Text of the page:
Are Sanitized N95 Masks Safe for Reuse?

Have you had doubts about the safety of reusing decontaminated N95 masks?  A new study tested four methods of sanitization to determine if they could safely be reused.  Read on to learn more about the study results. Nurses COVID News


The unprecedented shortage of personal protective equipment (PPE) is an unsafe burden placed on healthcare workers. To protect ourselves against the highly contagious coronavirus, N95 masks are essential in stopping the virus droplets from entering through our mouth and nose. Unfortunately, the worldwide pandemic has the healthcare industry struggling to extend the use of their current N95 supplies. To be used safely, the masks are generally designed for a single-use. However, workers are having to use the same mask over multiple shifts, adding to their risk of COVID-19 infection.

Putting Sanitization to the Test

Robert Fischer, PhD, with the National Institute of Allergy and Infectious Diseases in Montana, along with his colleagues, conducted a study to compare four methods of mask decontamination to determine which is the most effective. Specifically, the researchers compared the rate that SARS-CoV-2 virus is eliminated on the filter fabric of an N95 mask to virus decontamination on stainless steel. The methods used included:

  • Vaporized Hydrogen Peroxide (VHP)
  • Dry heat
  • UV lighting
  • Ethanol

After 3 uses, the masks were tested again to see if they maintained an effective fit and seal. Laboratory volunteers wore the decontaminated masks for 2 hours before testing fit.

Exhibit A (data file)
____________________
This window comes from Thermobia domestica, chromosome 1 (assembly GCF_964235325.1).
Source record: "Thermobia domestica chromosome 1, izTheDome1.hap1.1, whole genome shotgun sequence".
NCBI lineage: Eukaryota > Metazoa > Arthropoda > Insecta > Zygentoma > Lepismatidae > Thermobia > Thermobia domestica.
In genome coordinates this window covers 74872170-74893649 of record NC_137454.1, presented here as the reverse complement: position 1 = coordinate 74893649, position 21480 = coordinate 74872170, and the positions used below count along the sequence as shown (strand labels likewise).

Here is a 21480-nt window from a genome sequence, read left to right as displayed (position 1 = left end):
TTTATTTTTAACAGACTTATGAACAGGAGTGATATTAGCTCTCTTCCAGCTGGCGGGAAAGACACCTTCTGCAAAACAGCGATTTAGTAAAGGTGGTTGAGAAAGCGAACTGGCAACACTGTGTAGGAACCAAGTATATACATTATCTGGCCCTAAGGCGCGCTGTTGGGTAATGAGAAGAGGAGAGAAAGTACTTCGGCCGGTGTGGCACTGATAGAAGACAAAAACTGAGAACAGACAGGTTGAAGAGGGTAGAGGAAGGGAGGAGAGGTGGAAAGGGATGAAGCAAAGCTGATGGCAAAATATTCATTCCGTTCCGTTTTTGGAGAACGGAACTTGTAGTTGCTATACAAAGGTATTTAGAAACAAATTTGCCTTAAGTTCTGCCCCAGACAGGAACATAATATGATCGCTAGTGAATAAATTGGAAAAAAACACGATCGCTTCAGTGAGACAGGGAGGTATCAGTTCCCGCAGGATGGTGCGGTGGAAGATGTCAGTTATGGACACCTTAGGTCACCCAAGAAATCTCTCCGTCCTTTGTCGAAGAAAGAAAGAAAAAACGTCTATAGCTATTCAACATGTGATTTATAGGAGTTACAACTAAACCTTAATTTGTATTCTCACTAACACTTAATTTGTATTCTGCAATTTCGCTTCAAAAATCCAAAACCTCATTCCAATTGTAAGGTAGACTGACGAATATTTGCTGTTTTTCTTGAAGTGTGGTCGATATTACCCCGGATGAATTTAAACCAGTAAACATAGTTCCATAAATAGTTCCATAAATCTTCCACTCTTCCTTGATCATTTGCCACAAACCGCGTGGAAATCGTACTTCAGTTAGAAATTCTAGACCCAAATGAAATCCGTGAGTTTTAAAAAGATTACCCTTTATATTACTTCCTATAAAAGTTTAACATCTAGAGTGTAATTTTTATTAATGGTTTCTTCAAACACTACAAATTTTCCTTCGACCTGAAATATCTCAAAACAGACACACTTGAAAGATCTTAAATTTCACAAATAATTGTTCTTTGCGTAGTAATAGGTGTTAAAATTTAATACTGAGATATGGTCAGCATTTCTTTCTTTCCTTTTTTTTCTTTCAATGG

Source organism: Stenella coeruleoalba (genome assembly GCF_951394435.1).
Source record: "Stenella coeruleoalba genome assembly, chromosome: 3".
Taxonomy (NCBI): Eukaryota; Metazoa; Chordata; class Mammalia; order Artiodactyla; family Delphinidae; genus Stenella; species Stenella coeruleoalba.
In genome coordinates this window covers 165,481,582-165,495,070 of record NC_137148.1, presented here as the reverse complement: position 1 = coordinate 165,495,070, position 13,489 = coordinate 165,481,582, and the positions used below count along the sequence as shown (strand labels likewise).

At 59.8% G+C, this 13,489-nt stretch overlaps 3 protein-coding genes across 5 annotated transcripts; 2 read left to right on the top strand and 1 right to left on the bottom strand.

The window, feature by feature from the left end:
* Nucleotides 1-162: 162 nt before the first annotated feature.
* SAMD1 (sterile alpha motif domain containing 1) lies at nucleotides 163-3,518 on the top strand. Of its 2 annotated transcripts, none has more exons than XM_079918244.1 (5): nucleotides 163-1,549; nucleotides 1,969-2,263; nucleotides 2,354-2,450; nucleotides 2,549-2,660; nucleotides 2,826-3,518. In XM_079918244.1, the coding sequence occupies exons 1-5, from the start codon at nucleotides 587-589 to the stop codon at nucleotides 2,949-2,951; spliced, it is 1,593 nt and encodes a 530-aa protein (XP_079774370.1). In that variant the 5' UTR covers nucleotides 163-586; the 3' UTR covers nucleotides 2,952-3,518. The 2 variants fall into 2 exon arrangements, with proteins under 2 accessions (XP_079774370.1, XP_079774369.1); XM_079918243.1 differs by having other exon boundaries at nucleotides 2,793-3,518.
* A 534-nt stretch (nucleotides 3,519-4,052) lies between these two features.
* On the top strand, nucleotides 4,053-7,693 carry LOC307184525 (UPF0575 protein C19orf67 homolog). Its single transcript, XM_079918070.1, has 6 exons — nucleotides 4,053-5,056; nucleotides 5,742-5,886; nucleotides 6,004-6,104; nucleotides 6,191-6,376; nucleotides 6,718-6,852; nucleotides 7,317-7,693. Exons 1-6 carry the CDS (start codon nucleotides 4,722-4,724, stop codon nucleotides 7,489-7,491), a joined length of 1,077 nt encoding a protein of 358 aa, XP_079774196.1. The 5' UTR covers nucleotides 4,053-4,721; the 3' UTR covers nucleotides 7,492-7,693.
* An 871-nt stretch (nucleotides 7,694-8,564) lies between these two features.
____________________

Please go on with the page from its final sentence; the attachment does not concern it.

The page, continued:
Finding a Reliable Method

The researchers found that all four methods removed detectable SARS-CoV-2 virus from the mask's fabric. However, they did find the following variations among the four methods.


  • Fastest decontamination time (10 minutes)
  • Could be used up to 3 times and function properly

Dry heat

  • Required 60 minutes for decontamination
  • Could be used up to 2 times and function properly

UV lighting

  • Required 60 minutes for decontamination
  • Could be used up to 3 times and function properly


  • Not recommended
  • Mask did not function properly after decontamination

Currently, UV light and VPH are the most widely used methods for decontamination. UV light has been used for years to disinfect hospital rooms, making it easily accessible. And, hydrogen peroxide has continued to be available without extreme shortages.

Study Limitation

The researchers tested disinfected N95 masks after clinicians wore the mask for only 2 hours. However, we know that N95 masks are worn for much longer periods of time.

FDA Emergency Use Authorizations

On March 28, 2020, the FDA issued an Emergency Use Authorization (EUA), at Battelle Memorial Institute, to allow decontamination of N95 masks using a VPH method. Since then, EUAs have also been issued for Steris V-PRO system and STERRAD systems, with both using VPH method for sterilization.

CDC Recommendations for Decontamination

According to the CDC, only manufacturers can reliably provide procedures for decontamination without impacting t performance. Also, the CDC doesn't recommend N95 masks be decontaminated for reuse as a standard practice. However, the agency does recognize the pandemic is a time of crisis and options for disinfecting may need to be considered when N95 masks are in short supply.

CDC Recommendations for Reuse

The CDC has approved wearing the same N95 mask for repeated patient contact without removing the mask between patients. The approval is only for periods of crisis, such as pandemics, when mask supplies become scarce. The CDC has published the following Guidelines for Wearing N95 Masks for an Extended Period of TIme.